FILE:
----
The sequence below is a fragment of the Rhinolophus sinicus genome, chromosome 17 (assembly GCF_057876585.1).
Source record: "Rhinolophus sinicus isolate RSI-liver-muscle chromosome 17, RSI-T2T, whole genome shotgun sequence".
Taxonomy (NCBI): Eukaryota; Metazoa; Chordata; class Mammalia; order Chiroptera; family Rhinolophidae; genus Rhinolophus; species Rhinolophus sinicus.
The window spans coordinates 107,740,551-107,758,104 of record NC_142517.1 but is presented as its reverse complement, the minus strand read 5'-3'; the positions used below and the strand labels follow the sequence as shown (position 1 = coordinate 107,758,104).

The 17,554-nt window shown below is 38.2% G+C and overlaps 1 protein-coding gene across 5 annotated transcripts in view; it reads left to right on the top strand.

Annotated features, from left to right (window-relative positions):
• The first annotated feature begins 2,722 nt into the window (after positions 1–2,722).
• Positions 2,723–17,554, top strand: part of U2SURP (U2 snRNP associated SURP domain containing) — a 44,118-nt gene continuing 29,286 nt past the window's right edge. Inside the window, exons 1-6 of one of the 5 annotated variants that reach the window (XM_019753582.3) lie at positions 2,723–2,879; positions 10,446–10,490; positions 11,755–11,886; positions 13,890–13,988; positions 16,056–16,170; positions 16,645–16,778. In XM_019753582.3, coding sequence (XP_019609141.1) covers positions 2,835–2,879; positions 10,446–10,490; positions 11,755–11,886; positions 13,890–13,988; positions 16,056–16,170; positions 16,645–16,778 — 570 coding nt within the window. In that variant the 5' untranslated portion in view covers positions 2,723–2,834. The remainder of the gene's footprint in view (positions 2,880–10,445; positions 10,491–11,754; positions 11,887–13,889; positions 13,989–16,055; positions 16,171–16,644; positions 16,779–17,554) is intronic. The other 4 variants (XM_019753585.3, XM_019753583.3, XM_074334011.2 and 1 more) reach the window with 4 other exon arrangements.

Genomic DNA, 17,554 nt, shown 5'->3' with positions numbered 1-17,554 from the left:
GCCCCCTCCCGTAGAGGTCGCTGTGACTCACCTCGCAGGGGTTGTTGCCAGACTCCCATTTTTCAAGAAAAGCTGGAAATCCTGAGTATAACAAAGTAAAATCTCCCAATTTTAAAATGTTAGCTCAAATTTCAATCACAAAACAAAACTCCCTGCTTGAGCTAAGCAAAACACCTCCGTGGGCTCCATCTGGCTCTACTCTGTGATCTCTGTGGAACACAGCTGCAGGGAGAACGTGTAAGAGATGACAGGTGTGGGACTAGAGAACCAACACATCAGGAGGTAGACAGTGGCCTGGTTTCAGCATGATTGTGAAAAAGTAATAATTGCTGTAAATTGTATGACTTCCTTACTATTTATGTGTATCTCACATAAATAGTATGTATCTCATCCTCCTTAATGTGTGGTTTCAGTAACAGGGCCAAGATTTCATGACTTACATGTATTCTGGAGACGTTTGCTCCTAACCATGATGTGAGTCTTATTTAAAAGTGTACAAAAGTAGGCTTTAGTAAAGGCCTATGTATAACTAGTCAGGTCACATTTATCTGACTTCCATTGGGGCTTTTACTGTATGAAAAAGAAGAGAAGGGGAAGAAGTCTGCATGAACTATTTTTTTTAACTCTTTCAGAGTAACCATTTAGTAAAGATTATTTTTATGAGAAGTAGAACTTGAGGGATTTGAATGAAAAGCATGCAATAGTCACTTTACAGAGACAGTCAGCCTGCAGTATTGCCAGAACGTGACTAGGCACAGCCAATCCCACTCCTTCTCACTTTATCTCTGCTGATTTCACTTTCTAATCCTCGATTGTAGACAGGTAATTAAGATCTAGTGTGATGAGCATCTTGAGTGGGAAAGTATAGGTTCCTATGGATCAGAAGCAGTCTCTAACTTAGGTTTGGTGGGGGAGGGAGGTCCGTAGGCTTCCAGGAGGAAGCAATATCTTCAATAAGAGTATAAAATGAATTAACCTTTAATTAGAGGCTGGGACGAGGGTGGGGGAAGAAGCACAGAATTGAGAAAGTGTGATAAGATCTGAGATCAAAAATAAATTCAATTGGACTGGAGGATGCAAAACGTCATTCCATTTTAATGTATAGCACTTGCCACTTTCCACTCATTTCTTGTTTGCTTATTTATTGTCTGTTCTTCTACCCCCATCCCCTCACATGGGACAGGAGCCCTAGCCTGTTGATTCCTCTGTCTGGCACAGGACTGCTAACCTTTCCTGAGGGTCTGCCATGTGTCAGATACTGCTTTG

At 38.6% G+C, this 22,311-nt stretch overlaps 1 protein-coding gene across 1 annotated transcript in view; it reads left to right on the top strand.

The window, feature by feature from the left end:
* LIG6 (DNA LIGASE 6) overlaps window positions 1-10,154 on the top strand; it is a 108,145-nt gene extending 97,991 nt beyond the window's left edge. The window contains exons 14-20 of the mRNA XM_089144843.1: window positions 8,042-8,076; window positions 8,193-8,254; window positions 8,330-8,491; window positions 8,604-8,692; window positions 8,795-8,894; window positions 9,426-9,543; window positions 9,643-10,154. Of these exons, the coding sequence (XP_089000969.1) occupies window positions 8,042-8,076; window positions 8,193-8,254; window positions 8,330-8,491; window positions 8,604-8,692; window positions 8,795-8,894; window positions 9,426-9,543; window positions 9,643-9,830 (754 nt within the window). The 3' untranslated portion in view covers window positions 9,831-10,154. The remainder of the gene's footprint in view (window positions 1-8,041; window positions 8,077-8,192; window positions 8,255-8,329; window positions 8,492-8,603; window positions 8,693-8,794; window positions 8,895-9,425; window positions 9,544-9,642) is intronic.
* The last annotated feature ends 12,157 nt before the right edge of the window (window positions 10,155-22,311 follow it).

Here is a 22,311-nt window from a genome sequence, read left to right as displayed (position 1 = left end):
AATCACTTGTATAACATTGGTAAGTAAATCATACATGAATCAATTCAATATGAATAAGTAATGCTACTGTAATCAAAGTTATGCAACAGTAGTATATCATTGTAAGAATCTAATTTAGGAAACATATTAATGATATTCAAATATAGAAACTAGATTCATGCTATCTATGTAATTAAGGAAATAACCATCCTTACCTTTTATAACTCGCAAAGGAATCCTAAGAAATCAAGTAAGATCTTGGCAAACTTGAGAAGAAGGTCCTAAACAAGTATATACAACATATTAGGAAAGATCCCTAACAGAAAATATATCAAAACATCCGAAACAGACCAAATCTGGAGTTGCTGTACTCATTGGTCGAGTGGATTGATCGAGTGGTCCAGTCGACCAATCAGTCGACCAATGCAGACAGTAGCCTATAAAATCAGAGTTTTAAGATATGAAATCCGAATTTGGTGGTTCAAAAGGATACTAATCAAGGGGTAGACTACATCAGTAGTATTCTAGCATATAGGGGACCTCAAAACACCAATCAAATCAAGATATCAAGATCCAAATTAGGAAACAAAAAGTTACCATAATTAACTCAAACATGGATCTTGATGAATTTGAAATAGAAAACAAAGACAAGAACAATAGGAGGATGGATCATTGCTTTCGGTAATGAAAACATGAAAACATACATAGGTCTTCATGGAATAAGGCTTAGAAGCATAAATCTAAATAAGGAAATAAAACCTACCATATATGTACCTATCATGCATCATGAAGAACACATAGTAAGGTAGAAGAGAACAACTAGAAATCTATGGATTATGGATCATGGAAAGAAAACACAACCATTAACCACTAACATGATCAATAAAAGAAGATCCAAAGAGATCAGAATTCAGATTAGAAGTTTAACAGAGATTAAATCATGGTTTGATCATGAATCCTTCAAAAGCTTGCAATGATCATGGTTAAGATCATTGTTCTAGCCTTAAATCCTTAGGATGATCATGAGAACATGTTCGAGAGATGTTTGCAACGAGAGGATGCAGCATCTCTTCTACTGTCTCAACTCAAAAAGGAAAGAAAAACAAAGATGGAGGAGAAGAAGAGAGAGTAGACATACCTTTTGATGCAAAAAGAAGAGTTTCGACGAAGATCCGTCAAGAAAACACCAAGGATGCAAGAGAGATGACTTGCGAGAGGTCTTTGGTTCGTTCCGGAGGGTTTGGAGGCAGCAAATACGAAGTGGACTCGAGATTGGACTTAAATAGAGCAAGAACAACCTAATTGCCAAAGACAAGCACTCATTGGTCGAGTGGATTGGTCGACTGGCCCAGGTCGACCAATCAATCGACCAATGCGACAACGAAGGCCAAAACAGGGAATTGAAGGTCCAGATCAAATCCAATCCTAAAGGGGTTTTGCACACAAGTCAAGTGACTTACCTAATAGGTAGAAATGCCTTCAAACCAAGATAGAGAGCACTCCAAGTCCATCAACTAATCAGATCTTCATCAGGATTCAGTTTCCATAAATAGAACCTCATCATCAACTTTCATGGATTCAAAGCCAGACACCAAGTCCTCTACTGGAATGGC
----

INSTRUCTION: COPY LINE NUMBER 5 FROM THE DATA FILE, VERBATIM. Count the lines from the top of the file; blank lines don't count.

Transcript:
The 17,554-nt window shown below is 38.2% G+C and overlaps 1 protein-coding gene across 5 annotated transcripts in view; it reads left to right on the top strand.